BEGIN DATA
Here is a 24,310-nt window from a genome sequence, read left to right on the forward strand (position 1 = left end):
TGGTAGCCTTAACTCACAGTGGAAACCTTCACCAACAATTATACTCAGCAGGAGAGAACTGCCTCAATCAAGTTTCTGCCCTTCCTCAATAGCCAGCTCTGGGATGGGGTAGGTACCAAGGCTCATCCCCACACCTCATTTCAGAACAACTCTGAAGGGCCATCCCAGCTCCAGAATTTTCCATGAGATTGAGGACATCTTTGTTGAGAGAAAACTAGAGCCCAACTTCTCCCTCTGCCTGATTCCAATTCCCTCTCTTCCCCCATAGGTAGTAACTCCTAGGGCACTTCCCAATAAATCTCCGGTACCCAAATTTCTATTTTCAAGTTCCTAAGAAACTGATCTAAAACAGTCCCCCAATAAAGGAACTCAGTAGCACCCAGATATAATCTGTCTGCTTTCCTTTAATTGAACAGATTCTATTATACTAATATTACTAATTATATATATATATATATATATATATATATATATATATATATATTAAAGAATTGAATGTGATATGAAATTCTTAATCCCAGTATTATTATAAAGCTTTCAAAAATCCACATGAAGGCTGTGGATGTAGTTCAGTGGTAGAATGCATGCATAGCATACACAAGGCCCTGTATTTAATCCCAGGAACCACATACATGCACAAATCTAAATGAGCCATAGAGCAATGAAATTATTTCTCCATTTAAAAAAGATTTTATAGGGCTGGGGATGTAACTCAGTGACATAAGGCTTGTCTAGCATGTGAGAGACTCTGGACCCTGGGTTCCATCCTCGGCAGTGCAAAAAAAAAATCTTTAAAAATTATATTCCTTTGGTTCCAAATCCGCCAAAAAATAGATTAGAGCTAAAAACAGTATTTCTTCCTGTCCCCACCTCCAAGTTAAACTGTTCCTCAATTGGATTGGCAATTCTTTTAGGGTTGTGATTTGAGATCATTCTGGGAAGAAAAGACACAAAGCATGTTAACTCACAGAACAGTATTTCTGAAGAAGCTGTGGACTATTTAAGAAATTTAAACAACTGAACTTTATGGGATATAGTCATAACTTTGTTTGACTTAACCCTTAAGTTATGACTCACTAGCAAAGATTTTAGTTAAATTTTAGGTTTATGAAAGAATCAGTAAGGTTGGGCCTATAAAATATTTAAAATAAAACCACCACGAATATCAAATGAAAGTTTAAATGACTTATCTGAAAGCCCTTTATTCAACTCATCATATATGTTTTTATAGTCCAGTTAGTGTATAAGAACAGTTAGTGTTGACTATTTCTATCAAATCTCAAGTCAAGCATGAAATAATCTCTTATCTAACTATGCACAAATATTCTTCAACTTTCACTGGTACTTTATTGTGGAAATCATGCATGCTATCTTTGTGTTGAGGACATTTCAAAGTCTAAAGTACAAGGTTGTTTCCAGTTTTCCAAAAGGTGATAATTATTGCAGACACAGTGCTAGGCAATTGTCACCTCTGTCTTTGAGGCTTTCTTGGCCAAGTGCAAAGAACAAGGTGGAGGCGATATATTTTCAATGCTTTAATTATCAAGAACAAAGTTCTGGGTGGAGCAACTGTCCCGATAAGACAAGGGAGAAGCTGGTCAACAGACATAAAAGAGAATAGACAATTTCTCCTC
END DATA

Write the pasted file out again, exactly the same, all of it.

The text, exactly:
Here is a 24,310-nt window from a genome sequence, read left to right on the forward strand (position 1 = left end):
TGGTAGCCTTAACTCACAGTGGAAACCTTCACCAACAATTATACTCAGCAGGAGAGAACTGCCTCAATCAAGTTTCTGCCCTTCCTCAATAGCCAGCTCTGGGATGGGGTAGGTACCAAGGCTCATCCCCACACCTCATTTCAGAACAACTCTGAAGGGCCATCCCAGCTCCAGAATTTTCCATGAGATTGAGGACATCTTTGTTGAGAGAAAACTAGAGCCCAACTTCTCCCTCTGCCTGATTCCAATTCCCTCTCTTCCCCCATAGGTAGTAACTCCTAGGGCACTTCCCAATAAATCTCCGGTACCCAAATTTCTATTTTCAAGTTCCTAAGAAACTGATCTAAAACAGTCCCCCAATAAAGGAACTCAGTAGCACCCAGATATAATCTGTCTGCTTTCCTTTAATTGAACAGATTCTATTATACTAATATTACTAATTATATATATATATATATATATATATATATATATATATATATATTAAAGAATTGAATGTGATATGAAATTCTTAATCCCAGTATTATTATAAAGCTTTCAAAAATCCACATGAAGGCTGTGGATGTAGTTCAGTGGTAGAATGCATGCATAGCATACACAAGGCCCTGTATTTAATCCCAGGAACCACATACATGCACAAATCTAAATGAGCCATAGAGCAATGAAATTATTTCTCCATTTAAAAAAGATTTTATAGGGCTGGGGATGTAACTCAGTGACATAAGGCTTGTCTAGCATGTGAGAGACTCTGGACCCTGGGTTCCATCCTCGGCAGTGCAAAAAAAAAATCTTTAAAAATTATATTCCTTTGGTTCCAAATCCGCCAAAAAATAGATTAGAGCTAAAAACAGTATTTCTTCCTGTCCCCACCTCCAAGTTAAACTGTTCCTCAATTGGATTGGCAATTCTTTTAGGGTTGTGATTTGAGATCATTCTGGGAAGAAAAGACACAAAGCATGTTAACTCACAGAACAGTATTTCTGAAGAAGCTGTGGACTATTTAAGAAATTTAAACAACTGAACTTTATGGGATATAGTCATAACTTTGTTTGACTTAACCCTTAAGTTATGACTCACTAGCAAAGATTTTAGTTAAATTTTAGGTTTATGAAAGAATCAGTAAGGTTGGGCCTATAAAATATTTAAAATAAAACCACCACGAATATCAAATGAAAGTTTAAATGACTTATCTGAAAGCCCTTTATTCAACTCATCATATATGTTTTTATAGTCCAGTTAGTGTATAAGAACAGTTAGTGTTGACTATTTCTATCAAATCTCAAGTCAAGCATGAAATAATCTCTTATCTAACTATGCACAAATATTCTTCAACTTTCACTGGTACTTTATTGTGGAAATCATGCATGCTATCTTTGTGTTGAGGACATTTCAAAGTCTAAAGTACAAGGTTGTTTCCAGTTTTCCAAAAGGTGATAATTATTGCAGACACAGTGCTAGGCAATTGTCACCTCTGTCTTTGAGGCTTTCTTGGCCAAGTGCAAAGAACAAGGTGGAGGCGATATATTTTCAATGCTTTAATTATCAAGAACAAAGTTCTGGGTGGAGCAACTGTCCCGATAAGACAAGGGAGAAGCTGGTCAACAGACATAAAAGAGAATAGACAATTTCTCCTC